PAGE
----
News / Bristol

Bristol: A tale of two cities

By ellie pipe, Tuesday Mar 21, 2017

Bristol’s latest accolade as the best place to live in the UK has met with a backlash from some critics who say the city’s dark underbelly tells a different story rife with widespread inequality.

Bristol was summed up as “cool, classy and supremely creative” by The Sunday Times, but since then a few people including mayor Marvin Rees have spoken out to argue that rolling out clichés of Banksy and trendy coffee shops undermine a raft of problems faced by many residents – particularly in poorer areas.

Homelessness, congestion, an education system rife with disparity, a growing crisis caused by rocketing house prices, and social and economic inequality have all been raised as serious issues not hinted at in the glowing Sunday supplement headlines.

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Praising the combination of factors that make Bristol special, Rees also highlighted a number of challenges facing the city.

He said: “Bristol often ranks as one of the happiest, most creative places to live for its wealth of culture, dynamic food scene, festivals and events, together with its attractiveness, friendliness and accessibility.

“This is the truth, but not the whole truth. Like all cities, we have our challenges. The city’s success does not reach everyone and there are longstanding social and economic inequalities we are working hard to resolve.

“House prices are rising fast and there is an increasing shortage of affordable homes, so building new ones is a priority.

“Congestion is also a big challenge and our growth brings more people to the city, but we are committed to helping people get around.”

Education campaigner and former independent mayoral candidate Christine Townsend argued that Bristol’s education system discriminates against children from less affluent backgrounds from birth. She added that the label of best place to live “glosses over the inequity that is rife”.

She said: “There are huge inequalities across the city. It’s massive. If you are a more affluent family, you are more likely to go to one of the best schools. But on the estates on the outskirts of Bristol, your life chances and educational chances are much lower.

“There is not a social mix in our schools. A better spread of people would benefit everyone.”

In an opinion piece written for Bristol24/7, Darren Hall, the Green Party candidate for the West of England metro mayor elections, slammed claims made by The Sunday Times of Bristol’s “great transport and housing”.

He pointed out that the city is one of the most expensive places to live in the UK, with average prices more than 10 times the average salary.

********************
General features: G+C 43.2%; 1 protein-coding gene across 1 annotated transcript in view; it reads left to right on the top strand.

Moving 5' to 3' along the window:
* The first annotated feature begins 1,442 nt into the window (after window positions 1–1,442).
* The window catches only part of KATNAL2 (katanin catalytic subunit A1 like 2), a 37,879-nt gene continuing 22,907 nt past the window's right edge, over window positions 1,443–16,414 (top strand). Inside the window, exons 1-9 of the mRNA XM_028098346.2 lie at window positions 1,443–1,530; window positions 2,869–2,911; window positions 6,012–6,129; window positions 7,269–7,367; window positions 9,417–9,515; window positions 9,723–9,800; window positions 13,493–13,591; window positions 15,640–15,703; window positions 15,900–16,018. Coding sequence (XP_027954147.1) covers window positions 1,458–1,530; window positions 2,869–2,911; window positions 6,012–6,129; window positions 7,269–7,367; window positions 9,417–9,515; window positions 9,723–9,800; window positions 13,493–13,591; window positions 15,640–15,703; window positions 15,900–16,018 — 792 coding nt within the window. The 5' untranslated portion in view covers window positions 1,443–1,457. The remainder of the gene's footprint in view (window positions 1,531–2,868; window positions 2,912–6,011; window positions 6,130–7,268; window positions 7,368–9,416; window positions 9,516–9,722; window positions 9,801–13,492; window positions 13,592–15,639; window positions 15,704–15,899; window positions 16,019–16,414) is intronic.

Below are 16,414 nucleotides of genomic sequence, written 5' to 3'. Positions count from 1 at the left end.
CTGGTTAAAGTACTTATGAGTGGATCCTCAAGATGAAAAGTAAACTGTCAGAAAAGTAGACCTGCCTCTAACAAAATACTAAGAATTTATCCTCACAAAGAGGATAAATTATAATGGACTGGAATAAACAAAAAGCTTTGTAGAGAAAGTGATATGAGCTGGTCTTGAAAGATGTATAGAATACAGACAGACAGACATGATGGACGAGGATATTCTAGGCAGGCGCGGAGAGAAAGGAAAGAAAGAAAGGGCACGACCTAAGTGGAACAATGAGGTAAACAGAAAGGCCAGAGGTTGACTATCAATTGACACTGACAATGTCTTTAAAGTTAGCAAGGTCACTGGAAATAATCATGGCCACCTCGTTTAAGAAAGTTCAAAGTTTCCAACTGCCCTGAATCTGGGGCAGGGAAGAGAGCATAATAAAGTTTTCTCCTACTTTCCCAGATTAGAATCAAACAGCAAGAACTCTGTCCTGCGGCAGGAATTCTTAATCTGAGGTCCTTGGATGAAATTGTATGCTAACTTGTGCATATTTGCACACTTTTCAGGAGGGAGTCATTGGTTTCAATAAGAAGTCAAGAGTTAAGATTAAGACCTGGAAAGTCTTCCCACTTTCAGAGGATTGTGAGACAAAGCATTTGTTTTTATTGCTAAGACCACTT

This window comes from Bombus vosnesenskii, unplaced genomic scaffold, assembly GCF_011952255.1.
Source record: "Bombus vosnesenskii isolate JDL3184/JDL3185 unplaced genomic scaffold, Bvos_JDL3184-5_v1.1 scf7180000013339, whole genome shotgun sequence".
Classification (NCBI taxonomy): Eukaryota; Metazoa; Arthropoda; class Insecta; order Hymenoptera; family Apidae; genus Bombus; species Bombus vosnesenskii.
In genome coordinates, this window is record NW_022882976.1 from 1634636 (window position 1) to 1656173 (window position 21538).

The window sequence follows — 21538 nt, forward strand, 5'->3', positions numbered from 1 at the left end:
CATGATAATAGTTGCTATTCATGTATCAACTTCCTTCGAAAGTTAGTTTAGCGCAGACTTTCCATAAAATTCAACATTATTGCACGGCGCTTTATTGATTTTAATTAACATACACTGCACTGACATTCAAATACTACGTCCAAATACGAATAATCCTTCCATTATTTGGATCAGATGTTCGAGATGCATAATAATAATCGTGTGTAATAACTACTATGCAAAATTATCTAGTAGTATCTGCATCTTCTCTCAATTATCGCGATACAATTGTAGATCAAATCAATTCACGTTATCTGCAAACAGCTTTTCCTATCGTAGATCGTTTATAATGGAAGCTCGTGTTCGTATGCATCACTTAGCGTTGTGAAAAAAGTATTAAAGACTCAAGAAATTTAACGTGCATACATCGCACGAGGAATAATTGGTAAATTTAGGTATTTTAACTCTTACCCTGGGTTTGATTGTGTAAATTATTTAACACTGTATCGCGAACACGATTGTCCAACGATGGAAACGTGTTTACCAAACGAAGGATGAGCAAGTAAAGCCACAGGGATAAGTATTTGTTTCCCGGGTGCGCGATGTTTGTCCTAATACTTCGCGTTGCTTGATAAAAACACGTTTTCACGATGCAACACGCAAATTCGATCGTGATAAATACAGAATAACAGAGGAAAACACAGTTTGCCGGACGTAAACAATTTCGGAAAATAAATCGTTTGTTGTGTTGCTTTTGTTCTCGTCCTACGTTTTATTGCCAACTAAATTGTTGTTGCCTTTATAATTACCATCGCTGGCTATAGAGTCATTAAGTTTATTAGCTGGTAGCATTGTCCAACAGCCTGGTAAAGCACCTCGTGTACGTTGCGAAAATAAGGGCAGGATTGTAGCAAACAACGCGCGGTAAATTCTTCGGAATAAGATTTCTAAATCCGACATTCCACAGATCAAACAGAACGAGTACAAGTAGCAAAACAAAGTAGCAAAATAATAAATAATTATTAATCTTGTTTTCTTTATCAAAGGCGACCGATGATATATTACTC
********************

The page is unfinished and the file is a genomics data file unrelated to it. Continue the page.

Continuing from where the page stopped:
But he also faced a backlash from some quarters for his implied criticism of the Watershed, a charity that works with disadvantaged young people from across Bristol.

Hall, who publicly supported George Ferguson against his own party’s candidate for mayor in 2016, wrote: “If they (The Sunday Times) visited, presumably they avoided rush hour, driving into Bristol over the Suspension Bridge for skinny latte on Whiteladies Road, before strolling down Park Street to photograph the Banksy on their way to Watershed.

“Next time, they can join me waiting for another delayed First Bus, before visiting the food banks to find out how many people are struggling to feed their kids. I’m also guessing that air quality isn’t one of The Sunday Times’ criteria?”

Jamie Gill, partnerships director, for 1625 Independent People – a charity that works to tackle homelessness – said that young people need affordable housing and opportunities “to thrive and contribute to Bristol’s exceptional community, culture and industry”.

He added: “Bristol is experiencing a housing crisis in which young people find it incredibly hard to access affordable rented housing.

“There is a huge challenge ahead to make sure young people have safe and affordable housing in Bristol; by working together with businesses and the city council we are determined to succeed and ensure that young people aren’t left behind.”

She added that the city’s ‘amazing’ community spirit shines through in its commitment at a grassroots level to tackling youth homelessness.

Widely shared on Facebook is this post from Montague Lovecraft:

If i see another mis-informed, right wing led info ad for Bristol being the greatest place to live in the UK, I’m going to fucking scream!

These fuckers (and you’ll notice it’s normally always started in the London right wing press, then avidly sucked up by the rest of the internet) are still trying to convince (successfully) the rich and affluent of London to move out and buy property in the west country!

This in turn is putting up local rents out of the reach of many Bristolians, so much so, we now pay nearly as much rent as Londoners and rent in Bristol is rising higher and faster than anywhere else in the country. (£1000+ for a three bed ex council in Knowle). On top of that, house prices are sky rocketing and are now out of the price range of most locals. Meanwhile greedy offshore developers are literally running rough shod over our city centre and council, and are now spreading outwards. Gentrification is in full effect, destroying communities and forcing many Bristolians out of their own city! This in turn is creating a knock on effect as less affluent Bristolians, unable to rent or buy property in Bristol, snap up homes in South Wales and South Gloucester, forcing their local populace out!

Next time you see a “Bristol is the greatest place to live” fucking puff piece, don’t just proudly chuck it up on Facebook, chest out and proclaim “told you so” to all and sundry…fucking think about it!

 

Read more: Bristol named best place to live in the UK

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